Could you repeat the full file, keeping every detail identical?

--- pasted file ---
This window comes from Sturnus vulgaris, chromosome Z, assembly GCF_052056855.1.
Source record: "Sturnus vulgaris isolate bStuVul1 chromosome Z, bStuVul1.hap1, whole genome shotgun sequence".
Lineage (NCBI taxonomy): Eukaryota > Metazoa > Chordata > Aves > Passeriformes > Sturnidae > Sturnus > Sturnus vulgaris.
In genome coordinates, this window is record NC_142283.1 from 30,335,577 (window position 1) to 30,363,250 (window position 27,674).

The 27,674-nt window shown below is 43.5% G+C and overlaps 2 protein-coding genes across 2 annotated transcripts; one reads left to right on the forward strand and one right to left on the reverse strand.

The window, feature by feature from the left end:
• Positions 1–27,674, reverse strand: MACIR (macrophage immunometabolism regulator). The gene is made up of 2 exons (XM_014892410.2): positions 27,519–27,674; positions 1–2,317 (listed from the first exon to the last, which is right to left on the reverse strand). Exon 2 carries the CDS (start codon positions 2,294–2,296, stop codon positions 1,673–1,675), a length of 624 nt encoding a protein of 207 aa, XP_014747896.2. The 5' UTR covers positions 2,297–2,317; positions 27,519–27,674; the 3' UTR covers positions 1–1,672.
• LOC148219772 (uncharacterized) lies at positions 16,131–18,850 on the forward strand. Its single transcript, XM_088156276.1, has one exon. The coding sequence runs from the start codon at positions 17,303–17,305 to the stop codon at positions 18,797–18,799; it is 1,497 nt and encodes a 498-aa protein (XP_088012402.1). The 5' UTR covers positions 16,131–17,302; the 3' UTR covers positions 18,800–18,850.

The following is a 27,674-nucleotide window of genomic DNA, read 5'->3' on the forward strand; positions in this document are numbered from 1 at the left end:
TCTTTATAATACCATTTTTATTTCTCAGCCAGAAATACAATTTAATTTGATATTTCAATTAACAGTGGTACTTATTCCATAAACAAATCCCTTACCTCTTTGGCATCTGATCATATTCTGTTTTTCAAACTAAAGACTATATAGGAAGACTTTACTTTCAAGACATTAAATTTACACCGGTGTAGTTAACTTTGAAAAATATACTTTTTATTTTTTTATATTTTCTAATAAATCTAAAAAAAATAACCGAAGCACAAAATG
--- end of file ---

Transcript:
This window comes from Sturnus vulgaris, chromosome Z, assembly GCF_052056855.1.
Source record: "Sturnus vulgaris isolate bStuVul1 chromosome Z, bStuVul1.hap1, whole genome shotgun sequence".
Lineage (NCBI taxonomy): Eukaryota > Metazoa > Chordata > Aves > Passeriformes > Sturnidae > Sturnus > Sturnus vulgaris.
In genome coordinates, this window is record NC_142283.1 from 30,335,577 (window position 1) to 30,363,250 (window position 27,674).

The 27,674-nt window shown below is 43.5% G+C and overlaps 2 protein-coding genes across 2 annotated transcripts; one reads left to right on the forward strand and one right to left on the reverse strand.

The window, feature by feature from the left end:
• Positions 1–27,674, reverse strand: MACIR (macrophage immunometabolism regulator). The gene is made up of 2 exons (XM_014892410.2): positions 27,519–27,674; positions 1–2,317 (listed from the first exon to the last, which is right to left on the reverse strand). Exon 2 carries the CDS (start codon positions 2,294–2,296, stop codon positions 1,673–1,675), a length of 624 nt encoding a protein of 207 aa, XP_014747896.2. The 5' UTR covers positions 2,297–2,317; positions 27,519–27,674; the 3' UTR covers positions 1–1,672.
• LOC148219772 (uncharacterized) lies at positions 16,131–18,850 on the forward strand. Its single transcript, XM_088156276.1, has one exon. The coding sequence runs from the start codon at positions 17,303–17,305 to the stop codon at positions 18,797–18,799; it is 1,497 nt and encodes a 498-aa protein (XP_088012402.1). The 5' UTR covers positions 16,131–17,302; the 3' UTR covers positions 18,800–18,850.

The following is a 27,674-nucleotide window of genomic DNA, read 5'->3' on the forward strand; positions in this document are numbered from 1 at the left end:
TCTTTATAATACCATTTTTATTTCTCAGCCAGAAATACAATTTAATTTGATATTTCAATTAACAGTGGTACTTATTCCATAAACAAATCCCTTACCTCTTTGGCATCTGATCATATTCTGTTTTTCAAACTAAAGACTATATAGGAAGACTTTACTTTCAAGACATTAAATTTACACCGGTGTAGTTAACTTTGAAAAATATACTTTTTATTTTTTTATATTTTCTAATAAATCTAAAAAAAATAACCGAAGCACAAAATG